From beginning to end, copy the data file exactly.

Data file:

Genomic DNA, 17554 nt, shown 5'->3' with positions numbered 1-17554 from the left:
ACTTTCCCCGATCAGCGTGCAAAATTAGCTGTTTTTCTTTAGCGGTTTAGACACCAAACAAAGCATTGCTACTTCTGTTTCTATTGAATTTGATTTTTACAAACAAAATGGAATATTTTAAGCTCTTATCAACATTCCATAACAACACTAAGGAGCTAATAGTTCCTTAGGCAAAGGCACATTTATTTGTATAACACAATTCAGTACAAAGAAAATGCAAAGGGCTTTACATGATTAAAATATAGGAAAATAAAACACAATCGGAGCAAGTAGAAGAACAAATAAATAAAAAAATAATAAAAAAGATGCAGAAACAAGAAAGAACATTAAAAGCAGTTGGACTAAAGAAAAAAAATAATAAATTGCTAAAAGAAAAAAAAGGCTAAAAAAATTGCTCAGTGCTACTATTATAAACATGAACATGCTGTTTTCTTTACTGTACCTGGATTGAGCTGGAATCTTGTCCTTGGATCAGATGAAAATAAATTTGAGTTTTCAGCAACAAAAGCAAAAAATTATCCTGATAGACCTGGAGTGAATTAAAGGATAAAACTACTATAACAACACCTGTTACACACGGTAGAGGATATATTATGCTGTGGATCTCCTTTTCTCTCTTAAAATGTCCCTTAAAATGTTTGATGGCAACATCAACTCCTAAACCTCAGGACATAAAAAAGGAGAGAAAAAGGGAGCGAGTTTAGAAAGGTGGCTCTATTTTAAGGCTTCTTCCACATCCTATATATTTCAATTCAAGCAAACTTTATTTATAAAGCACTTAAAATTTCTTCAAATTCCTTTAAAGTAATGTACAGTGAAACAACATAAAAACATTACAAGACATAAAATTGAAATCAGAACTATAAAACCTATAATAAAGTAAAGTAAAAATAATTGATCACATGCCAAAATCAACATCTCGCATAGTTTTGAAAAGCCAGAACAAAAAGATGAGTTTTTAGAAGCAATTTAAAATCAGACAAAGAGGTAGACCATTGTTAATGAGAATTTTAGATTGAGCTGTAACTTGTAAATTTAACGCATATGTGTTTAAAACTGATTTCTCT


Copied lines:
Genomic DNA, 17554 nt, shown 5'->3' with positions numbered 1-17554 from the left:
ACTTTCCCCGATCAGCGTGCAAAATTAGCTGTTTTTCTTTAGCGGTTTAGACACCAAACAAAGCATTGCTACTTCTGTTTCTATTGAATTTGATTTTTACAAACAAAATGGAATATTTTAAGCTCTTATCAACATTCCATAACAACACTAAGGAGCTAATAGTTCCTTAGGCAAAGGCACATTTATTTGTATAACACAATTCAGTACAAAGAAAATGCAAAGGGCTTTACATGATTAAAATATAGGAAAATAAAACACAATCGGAGCAAGTAGAAGAACAAATAAATAAAAAAATAATAAAAAAGATGCAGAAACAAGAAAGAACATTAAAAGCAGTTGGACTAAAGAAAAAAAATAATAAATTGCTAAAAGAAAAAAAAGGCTAAAAAAATTGCTCAGTGCTACTATTATAAACATGAACATGCTGTTTTCTTTACTGTACCTGGATTGAGCTGGAATCTTGTCCTTGGATCAGATGAAAATAAATTTGAGTTTTCAGCAACAAAAGCAAAAAATTATCCTGATAGACCTGGAGTGAATTAAAGGATAAAACTACTATAACAACACCTGTTACACACGGTAGAGGATATATTATGCTGTGGATCTCCTTTTCTCTCTTAAAATGTCCCTTAAAATGTTTGATGGCAACATCAACTCCTAAACCTCAGGACATAAAAAAGGAGAGAAAAAGGGAGCGAGTTTAGAAAGGTGGCTCTATTTTAAGGCTTCTTCCACATCCTATATATTTCAATTCAAGCAAACTTTATTTATAAAGCACTTAAAATTTCTTCAAATTCCTTTAAAGTAATGTACAGTGAAACAACATAAAAACATTACAAGACATAAAATTGAAATCAGAACTATAAAACCTATAATAAAGTAAAGTAAAAATAATTGATCACATGCCAAAATCAACATCTCGCATAGTTTTGAAAAGCCAGAACAAAAAGATGAGTTTTTAGAAGCAATTTAAAATCAGACAAAGAGGTAGACCATTGTTAATGAGAATTTTAGATTGAGCTGTAACTTGTAAATTTAACGCATATGTGTTTAAAACTGATTTCTCT